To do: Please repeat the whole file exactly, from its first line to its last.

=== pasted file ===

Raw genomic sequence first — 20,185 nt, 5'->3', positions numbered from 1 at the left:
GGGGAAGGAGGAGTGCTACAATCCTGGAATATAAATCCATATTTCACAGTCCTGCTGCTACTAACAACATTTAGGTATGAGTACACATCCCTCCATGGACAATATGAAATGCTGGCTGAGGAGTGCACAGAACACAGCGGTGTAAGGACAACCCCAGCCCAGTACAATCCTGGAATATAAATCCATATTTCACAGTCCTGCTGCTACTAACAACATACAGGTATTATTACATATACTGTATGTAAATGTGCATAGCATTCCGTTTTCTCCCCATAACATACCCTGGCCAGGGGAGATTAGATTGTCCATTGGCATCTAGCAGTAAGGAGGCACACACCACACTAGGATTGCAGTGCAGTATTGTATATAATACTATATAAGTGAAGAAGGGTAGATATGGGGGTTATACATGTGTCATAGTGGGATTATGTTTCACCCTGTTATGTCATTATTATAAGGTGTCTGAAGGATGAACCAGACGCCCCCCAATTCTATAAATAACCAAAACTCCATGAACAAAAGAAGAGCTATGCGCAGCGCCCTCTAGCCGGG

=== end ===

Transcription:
Raw genomic sequence first — 20,185 nt, 5'->3', positions numbered from 1 at the left:
GGGGAAGGAGGAGTGCTACAATCCTGGAATATAAATCCATATTTCACAGTCCTGCTGCTACTAACAACATTTAGGTATGAGTACACATCCCTCCATGGACAATATGAAATGCTGGCTGAGGAGTGCACAGAACACAGCGGTGTAAGGACAACCCCAGCCCAGTACAATCCTGGAATATAAATCCATATTTCACAGTCCTGCTGCTACTAACAACATACAGGTATTATTACATATACTGTATGTAAATGTGCATAGCATTCCGTTTTCTCCCCATAACATACCCTGGCCAGGGGAGATTAGATTGTCCATTGGCATCTAGCAGTAAGGAGGCACACACCACACTAGGATTGCAGTGCAGTATTGTATATAATACTATATAAGTGAAGAAGGGTAGATATGGGGGTTATACATGTGTCATAGTGGGATTATGTTTCACCCTGTTATGTCATTATTATAAGGTGTCTGAAGGATGAACCAGACGCCCCCCAATTCTATAAATAACCAAAACTCCATGAACAAAAGAAGAGCTATGCGCAGCGCCCTCTAGCCGGG